Making Kubernetes services externally reachable through public URLs, with certificates and hostname DNS records, all controlled by Kubernetes configuration, can be a big challenge. In this post we’ll look at some of theses challenges and explain how Otomi Stack solves all of them by providing a unified ingress experience on all Clouds. Now you can expose services, together with certificates, SSO and DNS with only 4 values in a yaml file.
Ingress controller limitations
There are multiple ways to give Kubernetes Services externally-reachable URLs. Usually something like a Nginx ingress controller is used that spins up an external (cloud native) load balancer. There are ingress controllers available for most Cloud (L7) load balancers. But ingress controllers do have some implications and limitations. When using the controller with a service of type NodePort, decryption will take place on the cluster worker nodes. Using the controller with a Service.Type=LoadBalancer spins up a separate external load balancer for each service. That’s gonna be costly! Other ingress controllers like the AKS Application Gateway Ingress Controller or the AWS ALB Ingress Controller allow utilizing managed Cloud services for L7 load balancing to provide high availability, path-based and host-based routing, SSL offloading and WAF integration. But these ingress controllers also have some limitations. You still need to deploy multiple ingress controllers (at least one per namespace) and configuring them together with automated certificate management and DNS integration can be challenging.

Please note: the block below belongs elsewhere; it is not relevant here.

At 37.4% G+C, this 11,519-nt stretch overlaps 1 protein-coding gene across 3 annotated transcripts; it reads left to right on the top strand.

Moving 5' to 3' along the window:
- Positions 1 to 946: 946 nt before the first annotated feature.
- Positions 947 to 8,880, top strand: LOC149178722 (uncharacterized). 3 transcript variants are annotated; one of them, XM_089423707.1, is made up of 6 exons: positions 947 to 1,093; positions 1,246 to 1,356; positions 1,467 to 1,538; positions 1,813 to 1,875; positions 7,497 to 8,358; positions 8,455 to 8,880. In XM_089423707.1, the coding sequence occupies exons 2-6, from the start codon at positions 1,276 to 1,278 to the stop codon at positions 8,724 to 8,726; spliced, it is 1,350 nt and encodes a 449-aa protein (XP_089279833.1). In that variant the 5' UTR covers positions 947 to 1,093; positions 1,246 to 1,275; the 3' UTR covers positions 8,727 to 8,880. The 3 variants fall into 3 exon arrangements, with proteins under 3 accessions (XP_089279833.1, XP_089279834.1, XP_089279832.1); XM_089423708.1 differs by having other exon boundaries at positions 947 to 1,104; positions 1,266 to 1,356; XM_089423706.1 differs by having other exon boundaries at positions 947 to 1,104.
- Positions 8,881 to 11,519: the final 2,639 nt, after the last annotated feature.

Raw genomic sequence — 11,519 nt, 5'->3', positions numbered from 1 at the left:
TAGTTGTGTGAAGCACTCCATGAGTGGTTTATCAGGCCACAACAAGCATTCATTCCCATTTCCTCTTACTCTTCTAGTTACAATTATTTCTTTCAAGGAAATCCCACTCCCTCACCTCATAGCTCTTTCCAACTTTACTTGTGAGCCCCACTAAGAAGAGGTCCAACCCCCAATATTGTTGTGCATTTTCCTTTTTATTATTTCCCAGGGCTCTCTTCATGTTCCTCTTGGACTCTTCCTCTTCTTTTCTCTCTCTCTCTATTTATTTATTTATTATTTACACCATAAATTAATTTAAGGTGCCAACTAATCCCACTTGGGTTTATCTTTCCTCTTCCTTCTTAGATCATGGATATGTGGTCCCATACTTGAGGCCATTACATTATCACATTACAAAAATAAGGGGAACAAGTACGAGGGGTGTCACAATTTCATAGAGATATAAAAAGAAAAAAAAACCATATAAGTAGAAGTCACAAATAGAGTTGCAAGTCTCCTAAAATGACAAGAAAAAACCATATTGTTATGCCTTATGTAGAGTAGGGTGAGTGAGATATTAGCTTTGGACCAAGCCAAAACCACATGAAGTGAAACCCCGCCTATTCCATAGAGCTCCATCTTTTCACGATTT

Otomi Stack and ingress
In Otomi Stack we created two flavours of routing that most companies use nowadays:
We preconfigured the ingress controllers for Azure Application Gateways, AWS ALBs and Google Cloud LBs to terminate incoming traffic. All traffic from there is handled in the cluster, in a cloud agnostic way: Nginx ingress controller handles authentication for private SSO protected apps and passes through all traffic to Istio.